In dealing with this problem, the NRC staff issued the following documents:

o    a letter to PWR licensees pursuant to Paragraph 50.54(f) of Title 10 of
     the Code of Federal Regulations, May 25, 1979

o    Office of Inspection and Enforcement (IE) Bulletin 79-13, "Cracking in
     Feedwater System Piping," June 25, 1979, Revision 1, August 30, 1979, and
     Revision 2, October 17, 1979

o    NUREG/CR-5285, "Closeout of IE Bulletin 79-13," 1991

In Bulletin 79-13, the NRC requested that licensees perform radiographic and
ultrasonic examinations of feedwater lines.  As a result of these
examinations, cracks were found at 18 of the 54 facilities inspected.  The
staff closed the bulletin on the basis of the results of the one-time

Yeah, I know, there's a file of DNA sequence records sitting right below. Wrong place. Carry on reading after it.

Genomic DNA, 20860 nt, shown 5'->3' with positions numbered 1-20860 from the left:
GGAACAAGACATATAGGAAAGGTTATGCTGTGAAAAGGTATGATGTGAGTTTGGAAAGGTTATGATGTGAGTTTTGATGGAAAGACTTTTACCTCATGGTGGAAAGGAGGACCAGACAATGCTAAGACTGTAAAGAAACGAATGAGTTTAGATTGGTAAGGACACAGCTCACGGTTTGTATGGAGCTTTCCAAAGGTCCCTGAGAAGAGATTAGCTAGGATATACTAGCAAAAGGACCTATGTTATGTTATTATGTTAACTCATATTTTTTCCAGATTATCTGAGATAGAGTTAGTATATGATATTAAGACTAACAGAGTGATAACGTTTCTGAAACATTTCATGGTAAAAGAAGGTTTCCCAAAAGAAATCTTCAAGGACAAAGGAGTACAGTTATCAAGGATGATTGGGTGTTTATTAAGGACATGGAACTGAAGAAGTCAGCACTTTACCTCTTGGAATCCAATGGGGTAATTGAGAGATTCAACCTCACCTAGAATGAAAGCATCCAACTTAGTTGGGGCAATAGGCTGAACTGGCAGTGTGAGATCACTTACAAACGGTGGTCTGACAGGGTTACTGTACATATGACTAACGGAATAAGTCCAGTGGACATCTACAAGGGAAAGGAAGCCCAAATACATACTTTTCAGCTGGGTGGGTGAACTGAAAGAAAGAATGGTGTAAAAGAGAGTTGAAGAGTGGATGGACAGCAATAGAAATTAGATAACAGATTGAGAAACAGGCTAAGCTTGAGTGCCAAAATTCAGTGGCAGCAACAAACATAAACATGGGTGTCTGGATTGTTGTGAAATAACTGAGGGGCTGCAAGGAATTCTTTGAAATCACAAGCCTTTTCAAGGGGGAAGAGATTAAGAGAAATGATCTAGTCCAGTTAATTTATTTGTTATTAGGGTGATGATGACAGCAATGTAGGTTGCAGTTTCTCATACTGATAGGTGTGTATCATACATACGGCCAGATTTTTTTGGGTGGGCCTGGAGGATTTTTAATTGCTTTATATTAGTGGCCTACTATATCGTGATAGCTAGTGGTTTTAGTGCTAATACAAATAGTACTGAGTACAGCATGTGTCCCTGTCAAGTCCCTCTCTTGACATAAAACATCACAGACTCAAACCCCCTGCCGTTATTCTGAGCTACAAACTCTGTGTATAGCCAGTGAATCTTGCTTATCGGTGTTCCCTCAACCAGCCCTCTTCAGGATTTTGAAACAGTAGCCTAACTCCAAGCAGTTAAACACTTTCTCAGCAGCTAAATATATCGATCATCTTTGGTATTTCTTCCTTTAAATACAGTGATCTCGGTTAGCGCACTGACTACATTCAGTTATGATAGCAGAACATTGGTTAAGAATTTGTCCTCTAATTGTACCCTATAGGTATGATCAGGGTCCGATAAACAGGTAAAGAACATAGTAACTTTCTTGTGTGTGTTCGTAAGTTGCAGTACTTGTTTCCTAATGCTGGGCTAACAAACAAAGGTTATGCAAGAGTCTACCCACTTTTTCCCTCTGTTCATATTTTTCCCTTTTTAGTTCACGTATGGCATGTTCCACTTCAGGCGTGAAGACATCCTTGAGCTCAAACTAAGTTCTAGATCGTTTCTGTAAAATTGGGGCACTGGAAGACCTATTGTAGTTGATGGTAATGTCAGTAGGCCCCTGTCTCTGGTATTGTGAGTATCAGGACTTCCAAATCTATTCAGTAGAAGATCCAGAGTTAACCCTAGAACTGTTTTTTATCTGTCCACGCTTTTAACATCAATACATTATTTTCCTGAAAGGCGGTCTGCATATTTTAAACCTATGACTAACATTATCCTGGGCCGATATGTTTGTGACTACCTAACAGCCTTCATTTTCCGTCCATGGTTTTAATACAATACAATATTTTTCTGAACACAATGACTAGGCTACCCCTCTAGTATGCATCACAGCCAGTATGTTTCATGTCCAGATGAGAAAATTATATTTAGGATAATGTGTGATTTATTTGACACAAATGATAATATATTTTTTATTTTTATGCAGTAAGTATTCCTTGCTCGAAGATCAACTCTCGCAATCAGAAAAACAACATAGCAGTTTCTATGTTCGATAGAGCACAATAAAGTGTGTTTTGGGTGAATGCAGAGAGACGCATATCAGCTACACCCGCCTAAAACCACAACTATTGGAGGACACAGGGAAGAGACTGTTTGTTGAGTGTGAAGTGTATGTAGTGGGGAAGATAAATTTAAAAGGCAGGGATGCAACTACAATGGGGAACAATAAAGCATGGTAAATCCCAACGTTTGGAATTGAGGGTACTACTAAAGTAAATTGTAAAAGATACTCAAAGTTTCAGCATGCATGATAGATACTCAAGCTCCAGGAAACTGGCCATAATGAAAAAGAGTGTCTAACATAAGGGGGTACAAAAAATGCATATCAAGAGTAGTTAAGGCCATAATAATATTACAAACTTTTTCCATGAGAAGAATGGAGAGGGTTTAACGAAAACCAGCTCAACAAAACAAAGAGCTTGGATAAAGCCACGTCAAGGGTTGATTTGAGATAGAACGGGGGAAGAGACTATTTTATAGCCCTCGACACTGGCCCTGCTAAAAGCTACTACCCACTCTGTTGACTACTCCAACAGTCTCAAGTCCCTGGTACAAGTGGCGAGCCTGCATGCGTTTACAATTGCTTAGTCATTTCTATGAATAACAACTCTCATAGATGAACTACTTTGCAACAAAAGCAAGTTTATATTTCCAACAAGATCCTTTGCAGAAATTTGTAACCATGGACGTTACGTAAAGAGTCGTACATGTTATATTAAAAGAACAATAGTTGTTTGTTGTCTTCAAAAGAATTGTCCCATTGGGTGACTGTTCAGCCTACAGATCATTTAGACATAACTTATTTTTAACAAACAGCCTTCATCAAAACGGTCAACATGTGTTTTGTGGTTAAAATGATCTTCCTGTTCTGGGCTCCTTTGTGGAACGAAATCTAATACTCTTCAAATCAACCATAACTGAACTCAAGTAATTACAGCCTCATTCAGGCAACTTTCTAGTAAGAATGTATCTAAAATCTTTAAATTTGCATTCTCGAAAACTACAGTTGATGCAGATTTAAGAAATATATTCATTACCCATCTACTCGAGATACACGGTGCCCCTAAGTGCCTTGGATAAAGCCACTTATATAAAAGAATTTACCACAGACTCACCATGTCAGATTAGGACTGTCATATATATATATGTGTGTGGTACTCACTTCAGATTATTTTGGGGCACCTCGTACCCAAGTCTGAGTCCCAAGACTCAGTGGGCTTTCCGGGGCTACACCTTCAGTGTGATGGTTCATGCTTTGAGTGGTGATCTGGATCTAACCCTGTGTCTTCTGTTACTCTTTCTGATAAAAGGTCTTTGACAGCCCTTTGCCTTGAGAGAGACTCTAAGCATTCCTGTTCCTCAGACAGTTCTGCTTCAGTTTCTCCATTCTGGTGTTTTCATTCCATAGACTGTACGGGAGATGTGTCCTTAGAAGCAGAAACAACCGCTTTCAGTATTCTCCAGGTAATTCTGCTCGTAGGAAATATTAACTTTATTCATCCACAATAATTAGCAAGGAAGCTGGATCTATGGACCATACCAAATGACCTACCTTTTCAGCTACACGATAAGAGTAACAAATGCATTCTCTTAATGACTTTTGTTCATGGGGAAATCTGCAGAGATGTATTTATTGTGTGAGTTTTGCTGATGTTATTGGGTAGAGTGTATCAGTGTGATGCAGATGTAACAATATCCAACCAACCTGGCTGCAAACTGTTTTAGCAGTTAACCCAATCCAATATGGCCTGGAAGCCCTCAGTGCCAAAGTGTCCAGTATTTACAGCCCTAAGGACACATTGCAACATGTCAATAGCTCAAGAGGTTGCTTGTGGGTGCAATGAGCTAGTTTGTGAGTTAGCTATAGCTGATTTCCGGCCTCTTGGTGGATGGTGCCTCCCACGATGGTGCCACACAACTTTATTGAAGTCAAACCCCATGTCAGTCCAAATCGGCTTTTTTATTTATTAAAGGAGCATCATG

inspection.  The industry had taken the actions recommended in the bulletin 


9303180065
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                                                            Page 2 of 3


and instituted the augmented inservice inspection programs, which appeared to
provide for reliable detection of cracks in feedwater piping.  

Other technical evaluations were documented in the following reports:

o    "Investigation of Feedwater Line Cracking in PWRs" (Westinghouse, 1980)

o    NUREG-0691, "Investigation and Evaluation of Cracking Incidents in Piping
     in PWRs," (PWR pipe crack study group, 1980)

These studies showed that thermal fatigue was the main cause of the cracks. 
Modifications to minimize the effects of thermal stratification in feedwater
lines and augmented licensee inservice inspections were recommended in the
studies. 

Recently, some licensees have again reported cracks in feedwater piping.  The
licensee for the Sequoyah units reported an actual leak despite augmented
inservice inspections.  The augmented inspections using ultrasonic techniques